Doctors gain protection from malpractice suits while patients are empowered in decision-making
The pressure on physicians to perform procedures is high. As they move from one patient to another, informed consent often becomes required paperwork rather than a real discussion that engages patients and empowers decision-making.
Here is one example of an all-too-common scenario: A nurse gets an informed consent document signed and tells the patient, “Please be sure to ask your doctor any questions you have.” Then, just before the procedure, the physician asks the patient, “Any questions?”
If the patient experiences a complication, this situation could lead to an informed consent lawsuit. Why? Because there is no evidence that the patient was aware of potential risks or alternatives.
An informed consent claim is based on the idea that a patient might not have undergone a procedure had they been aware of the risks involved. The patient’s attorney could argue that a competent physician would have disclosed the risks. Thus, if providers fail to reveal potential complications and adequately document the discussion, they have little hope of defending themselves.
Unsurprisingly, analysis of informed consent claims data since 2018 by Coverys reveals that 70% of the lawsuit allegations were related to procedures/surgeries. More notably, the data highlight that claims aren’t always triggered by extreme circumstances such as death or high-severity injury. Medium-severity injury—defined as a major temporary, minor permanent, or significant permanent injury—accounted for 66% of events and 68% of indemnity paid.
In many states, the limits on economic and punitive damages in such cases are high, reaching the $10 million-$20 million range depending on circumstances. However, with a robust informed consent process, health care providers and organizations gain greater medico-legal protection while simultaneously improving the patient experience.
Strategies to improve the informed consent process
A high-quality informed consent process both empowers patients and protects providers. By equipping patients with all the information they need to become truly informed decision-makers, informed consent conversations help patients fully engage with doctors in care. Consider this scenario:
A 65-year-old patient with a lingering cough six months after an episode of COVID-19 sees her primary care provider. She smoked for several years but quit 15 years ago. He suggests she undergo a chest x-ray. The x-ray shows a few areas of concern, and he orders a chest CT. In the outpatient department, the radiologist informs her of the risk of allergic reaction to the contrast solution, and she signs a consent. The procedure is completed without complications. At a follow-up visit, the provider informs her that four small pulmonary nodules were found on the CT scan.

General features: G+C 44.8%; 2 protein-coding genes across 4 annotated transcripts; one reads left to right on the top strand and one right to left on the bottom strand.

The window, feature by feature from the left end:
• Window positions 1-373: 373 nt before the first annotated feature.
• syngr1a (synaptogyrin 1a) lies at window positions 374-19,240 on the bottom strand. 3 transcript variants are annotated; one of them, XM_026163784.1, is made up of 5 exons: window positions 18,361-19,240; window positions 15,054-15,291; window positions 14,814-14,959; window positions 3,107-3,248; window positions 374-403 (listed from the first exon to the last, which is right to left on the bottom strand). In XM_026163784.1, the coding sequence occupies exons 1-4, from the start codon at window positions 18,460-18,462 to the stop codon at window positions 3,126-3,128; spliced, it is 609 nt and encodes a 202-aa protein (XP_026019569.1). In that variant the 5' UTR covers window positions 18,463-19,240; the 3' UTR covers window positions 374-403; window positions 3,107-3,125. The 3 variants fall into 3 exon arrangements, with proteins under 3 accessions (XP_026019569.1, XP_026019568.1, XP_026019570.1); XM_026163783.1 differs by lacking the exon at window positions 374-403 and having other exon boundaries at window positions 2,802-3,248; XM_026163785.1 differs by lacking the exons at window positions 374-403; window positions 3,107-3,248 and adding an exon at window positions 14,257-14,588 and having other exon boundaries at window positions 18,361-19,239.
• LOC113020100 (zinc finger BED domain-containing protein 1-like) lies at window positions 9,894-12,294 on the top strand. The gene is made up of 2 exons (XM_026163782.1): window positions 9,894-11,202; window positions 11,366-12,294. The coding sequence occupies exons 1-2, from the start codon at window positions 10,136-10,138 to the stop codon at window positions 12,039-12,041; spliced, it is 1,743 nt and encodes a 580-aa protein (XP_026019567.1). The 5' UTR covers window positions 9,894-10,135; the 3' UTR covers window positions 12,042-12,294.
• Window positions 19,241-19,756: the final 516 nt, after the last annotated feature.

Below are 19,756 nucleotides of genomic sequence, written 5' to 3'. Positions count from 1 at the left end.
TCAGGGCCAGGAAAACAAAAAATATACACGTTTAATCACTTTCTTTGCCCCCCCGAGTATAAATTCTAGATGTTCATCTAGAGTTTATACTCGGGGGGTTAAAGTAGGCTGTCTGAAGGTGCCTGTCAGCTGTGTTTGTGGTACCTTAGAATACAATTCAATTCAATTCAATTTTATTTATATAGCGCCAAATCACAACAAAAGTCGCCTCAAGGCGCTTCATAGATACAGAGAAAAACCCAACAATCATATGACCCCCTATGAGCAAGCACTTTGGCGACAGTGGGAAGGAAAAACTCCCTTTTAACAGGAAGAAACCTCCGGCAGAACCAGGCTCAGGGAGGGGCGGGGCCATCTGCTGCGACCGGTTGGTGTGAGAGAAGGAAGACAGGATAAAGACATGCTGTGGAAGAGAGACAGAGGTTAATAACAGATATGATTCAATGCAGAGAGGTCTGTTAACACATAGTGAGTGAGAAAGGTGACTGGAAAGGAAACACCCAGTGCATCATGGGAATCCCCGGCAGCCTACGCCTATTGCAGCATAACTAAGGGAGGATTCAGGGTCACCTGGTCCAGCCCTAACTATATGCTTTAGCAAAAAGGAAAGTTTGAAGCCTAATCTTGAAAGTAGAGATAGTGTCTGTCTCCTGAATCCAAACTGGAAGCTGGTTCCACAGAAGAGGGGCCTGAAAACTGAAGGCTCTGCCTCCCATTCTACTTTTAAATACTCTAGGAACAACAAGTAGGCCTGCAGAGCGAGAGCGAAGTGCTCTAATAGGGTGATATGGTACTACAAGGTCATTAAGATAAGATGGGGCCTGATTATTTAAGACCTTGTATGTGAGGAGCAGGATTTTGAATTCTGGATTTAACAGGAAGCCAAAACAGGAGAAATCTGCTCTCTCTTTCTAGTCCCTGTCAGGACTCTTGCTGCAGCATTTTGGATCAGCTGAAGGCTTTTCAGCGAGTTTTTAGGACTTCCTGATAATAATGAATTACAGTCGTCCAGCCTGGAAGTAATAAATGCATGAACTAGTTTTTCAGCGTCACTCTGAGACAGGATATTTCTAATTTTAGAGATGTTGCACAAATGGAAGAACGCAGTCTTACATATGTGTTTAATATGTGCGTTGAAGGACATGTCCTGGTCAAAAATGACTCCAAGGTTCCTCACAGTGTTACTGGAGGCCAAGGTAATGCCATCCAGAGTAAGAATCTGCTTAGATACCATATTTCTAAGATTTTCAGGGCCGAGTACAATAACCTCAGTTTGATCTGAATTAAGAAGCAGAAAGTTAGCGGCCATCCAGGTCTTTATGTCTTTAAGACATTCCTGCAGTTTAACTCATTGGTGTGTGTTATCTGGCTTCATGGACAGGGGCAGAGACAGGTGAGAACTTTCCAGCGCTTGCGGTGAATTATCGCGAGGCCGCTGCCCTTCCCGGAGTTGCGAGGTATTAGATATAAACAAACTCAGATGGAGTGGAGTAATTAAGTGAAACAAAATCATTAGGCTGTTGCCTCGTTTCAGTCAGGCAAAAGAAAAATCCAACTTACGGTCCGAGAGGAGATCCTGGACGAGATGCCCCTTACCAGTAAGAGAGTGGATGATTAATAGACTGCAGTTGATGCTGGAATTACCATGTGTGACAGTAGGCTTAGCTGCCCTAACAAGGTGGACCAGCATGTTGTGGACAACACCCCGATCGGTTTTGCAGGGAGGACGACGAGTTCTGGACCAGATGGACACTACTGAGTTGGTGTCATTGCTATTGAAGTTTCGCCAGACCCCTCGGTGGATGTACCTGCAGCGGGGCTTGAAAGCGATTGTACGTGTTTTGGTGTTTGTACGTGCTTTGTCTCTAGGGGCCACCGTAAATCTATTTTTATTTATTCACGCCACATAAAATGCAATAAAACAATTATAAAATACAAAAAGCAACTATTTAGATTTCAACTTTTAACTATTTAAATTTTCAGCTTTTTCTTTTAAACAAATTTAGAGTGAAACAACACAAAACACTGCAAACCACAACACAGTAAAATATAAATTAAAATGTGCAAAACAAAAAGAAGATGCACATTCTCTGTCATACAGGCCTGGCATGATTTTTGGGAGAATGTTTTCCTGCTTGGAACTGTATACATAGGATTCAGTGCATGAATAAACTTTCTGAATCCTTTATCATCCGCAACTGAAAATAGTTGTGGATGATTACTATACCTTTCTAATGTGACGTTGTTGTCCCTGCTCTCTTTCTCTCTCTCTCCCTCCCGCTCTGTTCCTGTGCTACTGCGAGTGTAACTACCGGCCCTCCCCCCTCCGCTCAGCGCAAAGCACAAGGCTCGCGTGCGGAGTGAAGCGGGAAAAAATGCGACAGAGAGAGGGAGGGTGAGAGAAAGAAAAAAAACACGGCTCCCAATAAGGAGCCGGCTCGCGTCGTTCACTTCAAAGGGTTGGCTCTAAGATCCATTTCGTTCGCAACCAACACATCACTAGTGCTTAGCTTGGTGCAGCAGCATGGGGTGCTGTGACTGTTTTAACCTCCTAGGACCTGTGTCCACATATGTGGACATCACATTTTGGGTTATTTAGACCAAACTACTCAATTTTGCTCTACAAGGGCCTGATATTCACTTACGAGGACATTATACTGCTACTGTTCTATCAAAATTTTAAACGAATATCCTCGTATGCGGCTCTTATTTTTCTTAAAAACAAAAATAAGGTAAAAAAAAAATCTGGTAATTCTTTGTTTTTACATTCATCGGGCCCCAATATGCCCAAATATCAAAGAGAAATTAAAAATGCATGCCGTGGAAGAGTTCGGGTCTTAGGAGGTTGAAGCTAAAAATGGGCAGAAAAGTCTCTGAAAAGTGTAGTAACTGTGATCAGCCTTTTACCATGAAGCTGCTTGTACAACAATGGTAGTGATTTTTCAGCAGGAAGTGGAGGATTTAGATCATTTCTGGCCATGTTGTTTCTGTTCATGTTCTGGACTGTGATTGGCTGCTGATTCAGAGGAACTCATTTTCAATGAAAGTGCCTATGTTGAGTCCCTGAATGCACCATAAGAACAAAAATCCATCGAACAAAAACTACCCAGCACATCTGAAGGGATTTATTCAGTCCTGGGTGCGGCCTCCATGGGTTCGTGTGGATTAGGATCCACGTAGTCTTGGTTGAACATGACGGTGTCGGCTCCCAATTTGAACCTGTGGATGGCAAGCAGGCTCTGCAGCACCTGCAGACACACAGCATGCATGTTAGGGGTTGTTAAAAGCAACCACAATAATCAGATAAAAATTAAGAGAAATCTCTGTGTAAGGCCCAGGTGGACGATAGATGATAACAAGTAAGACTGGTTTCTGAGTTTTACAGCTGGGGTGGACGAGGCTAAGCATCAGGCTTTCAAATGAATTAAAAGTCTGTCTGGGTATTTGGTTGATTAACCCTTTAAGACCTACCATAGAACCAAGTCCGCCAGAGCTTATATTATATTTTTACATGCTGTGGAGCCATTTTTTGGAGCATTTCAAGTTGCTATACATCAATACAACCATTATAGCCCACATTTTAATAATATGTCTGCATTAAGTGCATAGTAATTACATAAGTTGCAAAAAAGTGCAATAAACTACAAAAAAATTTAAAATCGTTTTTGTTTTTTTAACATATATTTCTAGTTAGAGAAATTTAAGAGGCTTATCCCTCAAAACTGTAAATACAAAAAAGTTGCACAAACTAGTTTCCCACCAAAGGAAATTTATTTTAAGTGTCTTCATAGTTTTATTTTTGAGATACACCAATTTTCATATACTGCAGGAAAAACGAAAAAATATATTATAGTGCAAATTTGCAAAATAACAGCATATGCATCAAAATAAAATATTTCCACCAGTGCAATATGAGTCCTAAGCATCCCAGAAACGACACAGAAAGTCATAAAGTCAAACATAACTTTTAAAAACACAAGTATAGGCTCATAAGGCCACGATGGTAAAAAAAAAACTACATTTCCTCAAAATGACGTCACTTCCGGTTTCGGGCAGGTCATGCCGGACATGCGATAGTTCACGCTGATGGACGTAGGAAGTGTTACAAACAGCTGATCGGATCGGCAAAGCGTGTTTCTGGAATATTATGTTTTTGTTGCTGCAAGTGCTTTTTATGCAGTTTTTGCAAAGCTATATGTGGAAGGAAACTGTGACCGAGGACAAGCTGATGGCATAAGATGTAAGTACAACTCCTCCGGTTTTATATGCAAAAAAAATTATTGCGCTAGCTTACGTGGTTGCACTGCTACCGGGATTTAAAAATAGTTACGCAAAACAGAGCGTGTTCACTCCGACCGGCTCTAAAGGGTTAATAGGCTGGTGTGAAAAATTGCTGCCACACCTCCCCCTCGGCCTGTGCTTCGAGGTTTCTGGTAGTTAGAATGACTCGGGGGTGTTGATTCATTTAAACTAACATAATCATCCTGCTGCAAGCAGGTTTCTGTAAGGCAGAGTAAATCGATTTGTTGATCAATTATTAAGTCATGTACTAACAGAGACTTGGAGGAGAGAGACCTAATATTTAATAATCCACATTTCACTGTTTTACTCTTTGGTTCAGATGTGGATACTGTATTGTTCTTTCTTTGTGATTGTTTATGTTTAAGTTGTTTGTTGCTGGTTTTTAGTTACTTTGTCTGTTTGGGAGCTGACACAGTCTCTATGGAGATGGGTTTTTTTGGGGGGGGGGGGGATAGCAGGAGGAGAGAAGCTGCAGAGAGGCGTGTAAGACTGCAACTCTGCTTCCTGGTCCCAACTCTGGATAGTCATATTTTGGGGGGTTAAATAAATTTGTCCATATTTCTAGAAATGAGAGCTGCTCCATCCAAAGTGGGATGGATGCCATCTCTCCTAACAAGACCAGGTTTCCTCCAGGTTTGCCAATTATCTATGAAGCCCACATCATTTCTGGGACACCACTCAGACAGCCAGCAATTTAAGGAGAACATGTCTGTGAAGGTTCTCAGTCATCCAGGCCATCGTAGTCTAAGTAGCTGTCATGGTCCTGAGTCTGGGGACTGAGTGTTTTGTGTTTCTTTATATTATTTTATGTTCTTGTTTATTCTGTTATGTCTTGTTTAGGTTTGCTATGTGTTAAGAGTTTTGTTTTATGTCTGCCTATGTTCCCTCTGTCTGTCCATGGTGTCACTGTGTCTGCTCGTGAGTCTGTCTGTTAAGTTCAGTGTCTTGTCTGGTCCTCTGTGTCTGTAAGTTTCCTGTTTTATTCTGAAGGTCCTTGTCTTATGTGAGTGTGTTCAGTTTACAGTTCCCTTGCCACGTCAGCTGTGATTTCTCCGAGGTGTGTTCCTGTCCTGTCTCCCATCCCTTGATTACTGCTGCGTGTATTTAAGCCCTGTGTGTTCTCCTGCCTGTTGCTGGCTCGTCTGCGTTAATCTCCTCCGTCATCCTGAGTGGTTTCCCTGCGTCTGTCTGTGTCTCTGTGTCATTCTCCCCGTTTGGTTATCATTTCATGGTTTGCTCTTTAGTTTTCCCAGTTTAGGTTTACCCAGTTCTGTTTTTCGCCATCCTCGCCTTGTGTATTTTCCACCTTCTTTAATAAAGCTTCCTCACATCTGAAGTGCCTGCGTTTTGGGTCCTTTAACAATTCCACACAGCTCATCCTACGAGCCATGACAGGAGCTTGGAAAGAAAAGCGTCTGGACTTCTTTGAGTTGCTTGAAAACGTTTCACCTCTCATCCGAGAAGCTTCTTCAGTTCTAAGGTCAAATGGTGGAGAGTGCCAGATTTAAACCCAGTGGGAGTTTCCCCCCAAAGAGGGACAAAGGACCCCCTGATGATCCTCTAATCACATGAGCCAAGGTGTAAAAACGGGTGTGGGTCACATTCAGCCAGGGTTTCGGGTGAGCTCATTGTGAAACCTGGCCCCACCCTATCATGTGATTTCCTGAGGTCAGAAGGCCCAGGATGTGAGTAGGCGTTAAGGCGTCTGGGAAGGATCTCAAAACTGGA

Because of her smoking history, he encourages her to undergo a lung biopsy. He does not inform her that the incidence of false positives in chest CT are approximately 1:4 and does not give her the option to repeat the CT at the recommended interval of three to six months. She agrees to the biopsies.
After the procedure, she experiences a pneumothorax and is hospitalized. She develops pneumonia and does not survive. The pulmonary nodules were found to be benign. The husband hires an attorney, who argues that had the patient known about the incidence of false positives and the option to undergo follow-up scans, she would have chosen that instead of the biopsies. The jury renders a verdict in favor of the plaintiff and sets the indemnity payment from the physician at $250,000.
Among health systems that do an excellent job with informed consent, most:
Even small health care organizations with few risk management resources can take such steps. To incorporate informed consent into the peer review process, for example, medical practices and health systems can create an outline or checklist that prompts peer reviewers to examine whether documentation indicates that providers:
Likewise, health systems can coach providers not to pose consent questions in a way that patients can answer with a simple yes or no. For example, rather than ask, “Any questions?” providers should ask patients the open-ended query, “What are your questions about [name of the procedure]?”
Here are six additional ways to fortify the informed consent discussion:
A win-win conversation
Would a reasonable patient in the plaintiff’s position have chosen not to undergo the procedure if informed of the risk? That’s what a plaintiff’s attorney must prove in an informed consent claim.
Informed consent is a pre-procedure legal and ethical obligation, but it’s also an opportunity to give patients control over their health care. Self-determination is key. By ensuring the informed consent process genuinely empowers patient choice, health systems may decrease legal risks even as they increase patients’ satisfaction.
Solveig Dittmann, RN, BA, BSN, CPHRM, CPPS, is a manager of risk management and analytics at Coverys, a medical liability insurance and risk management company.